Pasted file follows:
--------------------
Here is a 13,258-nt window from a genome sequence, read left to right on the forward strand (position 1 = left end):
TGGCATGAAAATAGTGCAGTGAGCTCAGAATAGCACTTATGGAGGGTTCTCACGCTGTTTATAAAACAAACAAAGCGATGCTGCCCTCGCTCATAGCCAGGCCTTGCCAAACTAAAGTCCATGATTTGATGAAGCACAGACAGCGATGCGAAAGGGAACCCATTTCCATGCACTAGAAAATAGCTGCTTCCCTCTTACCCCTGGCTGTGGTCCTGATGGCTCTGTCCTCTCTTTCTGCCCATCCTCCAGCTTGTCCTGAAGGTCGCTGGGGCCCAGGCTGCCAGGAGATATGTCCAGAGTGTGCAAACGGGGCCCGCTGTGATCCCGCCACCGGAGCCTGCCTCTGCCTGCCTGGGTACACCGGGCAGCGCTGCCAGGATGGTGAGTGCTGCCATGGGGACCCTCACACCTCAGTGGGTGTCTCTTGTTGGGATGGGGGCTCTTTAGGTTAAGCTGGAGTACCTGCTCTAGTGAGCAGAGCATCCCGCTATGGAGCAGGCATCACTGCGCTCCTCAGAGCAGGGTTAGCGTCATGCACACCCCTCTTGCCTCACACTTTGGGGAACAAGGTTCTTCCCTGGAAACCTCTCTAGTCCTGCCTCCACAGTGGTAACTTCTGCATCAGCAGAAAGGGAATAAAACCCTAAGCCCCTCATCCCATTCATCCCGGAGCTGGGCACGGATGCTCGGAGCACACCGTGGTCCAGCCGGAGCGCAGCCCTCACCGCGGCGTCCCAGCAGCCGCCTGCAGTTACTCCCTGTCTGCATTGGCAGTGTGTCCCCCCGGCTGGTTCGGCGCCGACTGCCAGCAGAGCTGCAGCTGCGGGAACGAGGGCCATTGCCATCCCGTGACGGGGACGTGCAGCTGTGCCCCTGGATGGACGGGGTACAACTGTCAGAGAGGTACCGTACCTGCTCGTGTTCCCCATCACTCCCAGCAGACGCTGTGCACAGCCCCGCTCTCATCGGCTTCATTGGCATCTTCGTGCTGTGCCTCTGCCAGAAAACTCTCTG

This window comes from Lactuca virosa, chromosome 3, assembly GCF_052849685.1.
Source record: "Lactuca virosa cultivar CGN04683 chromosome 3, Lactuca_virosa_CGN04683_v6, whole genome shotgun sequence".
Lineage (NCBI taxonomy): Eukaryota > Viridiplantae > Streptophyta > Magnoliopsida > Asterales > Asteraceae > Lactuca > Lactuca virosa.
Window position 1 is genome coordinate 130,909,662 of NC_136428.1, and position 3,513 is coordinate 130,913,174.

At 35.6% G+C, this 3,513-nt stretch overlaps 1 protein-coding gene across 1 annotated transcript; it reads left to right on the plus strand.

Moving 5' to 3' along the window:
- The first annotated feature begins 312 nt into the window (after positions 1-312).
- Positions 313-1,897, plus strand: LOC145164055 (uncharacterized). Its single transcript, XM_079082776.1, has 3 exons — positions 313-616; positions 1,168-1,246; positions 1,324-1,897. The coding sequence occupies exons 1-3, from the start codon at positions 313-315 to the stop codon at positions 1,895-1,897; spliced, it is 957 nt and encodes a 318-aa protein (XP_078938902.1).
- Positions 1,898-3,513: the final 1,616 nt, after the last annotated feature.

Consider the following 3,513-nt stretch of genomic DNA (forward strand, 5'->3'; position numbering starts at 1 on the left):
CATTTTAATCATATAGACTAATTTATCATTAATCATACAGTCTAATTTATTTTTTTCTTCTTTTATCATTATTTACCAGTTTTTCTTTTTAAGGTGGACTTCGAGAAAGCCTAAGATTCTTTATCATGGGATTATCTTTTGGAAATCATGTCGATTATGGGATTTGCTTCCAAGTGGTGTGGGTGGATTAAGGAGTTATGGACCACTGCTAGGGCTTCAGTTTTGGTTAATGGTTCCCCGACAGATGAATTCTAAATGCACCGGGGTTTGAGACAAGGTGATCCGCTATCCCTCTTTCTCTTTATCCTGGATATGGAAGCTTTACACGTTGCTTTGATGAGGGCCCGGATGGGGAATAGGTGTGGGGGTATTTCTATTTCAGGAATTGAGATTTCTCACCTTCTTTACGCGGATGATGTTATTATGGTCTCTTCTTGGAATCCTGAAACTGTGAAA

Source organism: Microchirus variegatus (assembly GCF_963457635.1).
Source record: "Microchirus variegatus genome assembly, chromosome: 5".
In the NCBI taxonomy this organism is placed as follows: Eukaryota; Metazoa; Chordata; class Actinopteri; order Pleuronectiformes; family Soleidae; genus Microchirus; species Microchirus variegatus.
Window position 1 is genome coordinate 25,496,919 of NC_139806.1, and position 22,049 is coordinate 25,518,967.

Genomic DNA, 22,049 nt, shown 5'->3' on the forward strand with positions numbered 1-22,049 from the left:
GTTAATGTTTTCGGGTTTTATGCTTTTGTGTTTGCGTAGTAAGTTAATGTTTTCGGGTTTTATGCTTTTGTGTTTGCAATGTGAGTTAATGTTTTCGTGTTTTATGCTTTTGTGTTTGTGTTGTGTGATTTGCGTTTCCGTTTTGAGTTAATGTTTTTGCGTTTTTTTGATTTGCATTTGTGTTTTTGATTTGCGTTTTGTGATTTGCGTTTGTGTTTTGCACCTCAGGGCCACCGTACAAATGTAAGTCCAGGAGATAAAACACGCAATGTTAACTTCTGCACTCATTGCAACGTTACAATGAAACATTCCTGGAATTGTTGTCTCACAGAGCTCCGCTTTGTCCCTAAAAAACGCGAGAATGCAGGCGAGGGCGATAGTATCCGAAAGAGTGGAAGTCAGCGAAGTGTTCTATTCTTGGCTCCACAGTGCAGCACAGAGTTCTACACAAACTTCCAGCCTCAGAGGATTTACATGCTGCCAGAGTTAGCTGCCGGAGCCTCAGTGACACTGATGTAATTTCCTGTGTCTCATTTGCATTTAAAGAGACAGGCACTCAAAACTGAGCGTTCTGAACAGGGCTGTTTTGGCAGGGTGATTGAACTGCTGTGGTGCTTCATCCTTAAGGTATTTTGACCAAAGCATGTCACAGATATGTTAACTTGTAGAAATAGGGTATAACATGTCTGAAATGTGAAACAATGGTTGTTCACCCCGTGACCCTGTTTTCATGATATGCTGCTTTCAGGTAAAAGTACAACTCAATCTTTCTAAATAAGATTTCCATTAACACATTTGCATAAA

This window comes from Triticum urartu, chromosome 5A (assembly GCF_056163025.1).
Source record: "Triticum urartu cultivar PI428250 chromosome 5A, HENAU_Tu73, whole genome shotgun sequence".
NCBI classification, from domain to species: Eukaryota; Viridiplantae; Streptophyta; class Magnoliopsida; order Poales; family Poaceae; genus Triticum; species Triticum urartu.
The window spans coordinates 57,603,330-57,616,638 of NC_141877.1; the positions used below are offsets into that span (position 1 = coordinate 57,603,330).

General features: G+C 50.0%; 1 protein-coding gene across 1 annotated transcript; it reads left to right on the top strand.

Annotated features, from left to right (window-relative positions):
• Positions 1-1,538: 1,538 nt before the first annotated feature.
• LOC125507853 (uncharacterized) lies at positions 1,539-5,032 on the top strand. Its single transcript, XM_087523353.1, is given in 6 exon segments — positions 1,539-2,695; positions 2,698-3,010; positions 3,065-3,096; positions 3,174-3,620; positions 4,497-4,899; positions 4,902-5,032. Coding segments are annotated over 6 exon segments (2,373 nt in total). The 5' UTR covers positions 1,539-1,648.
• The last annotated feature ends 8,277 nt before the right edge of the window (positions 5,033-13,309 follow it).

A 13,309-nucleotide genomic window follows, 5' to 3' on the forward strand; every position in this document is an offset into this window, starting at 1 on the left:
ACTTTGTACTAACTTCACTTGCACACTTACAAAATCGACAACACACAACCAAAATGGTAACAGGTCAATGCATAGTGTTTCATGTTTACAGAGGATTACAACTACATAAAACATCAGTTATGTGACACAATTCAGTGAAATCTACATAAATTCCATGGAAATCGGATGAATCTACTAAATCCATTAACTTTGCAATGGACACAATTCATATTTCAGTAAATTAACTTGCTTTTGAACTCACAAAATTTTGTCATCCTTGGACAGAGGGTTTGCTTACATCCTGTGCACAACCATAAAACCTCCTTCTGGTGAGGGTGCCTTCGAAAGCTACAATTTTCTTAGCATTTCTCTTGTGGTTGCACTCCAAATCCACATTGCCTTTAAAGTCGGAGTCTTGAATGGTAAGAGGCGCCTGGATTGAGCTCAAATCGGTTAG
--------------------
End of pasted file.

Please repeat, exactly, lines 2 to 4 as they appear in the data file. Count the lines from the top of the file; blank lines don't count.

TGGCATGAAAATAGTGCAGTGAGCTCAGAATAGCACTTATGGAGGGTTCTCACGCTGTTTATAAAACAAACAAAGCGATGCTGCCCTCGCTCATAGCCAGGCCTTGCCAAACTAAAGTCCATGATTTGATGAAGCACAGACAGCGATGCGAAAGGGAACCCATTTCCATGCACTAGAAAATAGCTGCTTCCCTCTTACCCCTGGCTGTGGTCCTGATGGCTCTGTCCTCTCTTTCTGCCCATCCTCCAGCTTGTCCTGAAGGTCGCTGGGGCCCAGGCTGCCAGGAGATATGTCCAGAGTGTGCAAACGGGGCCCGCTGTGATCCCGCCACCGGAGCCTGCCTCTGCCTGCCTGGGTACACCGGGCAGCGCTGCCAGGATGGTGAGTGCTGCCATGGGGACCCTCACACCTCAGTGGGTGTCTCTTGTTGGGATGGGGGCTCTTTAGGTTAAGCTGGAGTACCTGCTCTAGTGAGCAGAGCATCCCGCTATGGAGCAGGCATCACTGCGCTCCTCAGAGCAGGGTTAGCGTCATGCACACCCCTCTTGCCTCACACTTTGGGGAACAAGGTTCTTCCCTGGAAACCTCTCTAGTCCTGCCTCCACAGTGGTAACTTCTGCATCAGCAGAAAGGGAATAAAACCCTAAGCCCCTCATCCCATTCATCCCGGAGCTGGGCACGGATGCTCGGAGCACACCGTGGTCCAGCCGGAGCGCAGCCCTCACCGCGGCGTCCCAGCAGCCGCCTGCAGTTACTCCCTGTCTGCATTGGCAGTGTGTCCCCCCGGCTGGTTCGGCGCCGACTGCCAGCAGAGCTGCAGCTGCGGGAACGAGGGCCATTGCCATCCCGTGACGGGGACGTGCAGCTGTGCCCCTGGATGGACGGGGTACAACTGTCAGAGAGGTACCGTACCTGCTCGTGTTCCCCATCACTCCCAGCAGACGCTGTGCACAGCCCCGCTCTCATCGGCTTCATTGGCATCTTCGTGCTGTGCCTCTGCCAGAAAACTCTCTG

This window comes from Lactuca virosa, chromosome 3, assembly GCF_052849685.1.
Source record: "Lactuca virosa cultivar CGN04683 chromosome 3, Lactuca_virosa_CGN04683_v6, whole genome shotgun sequence".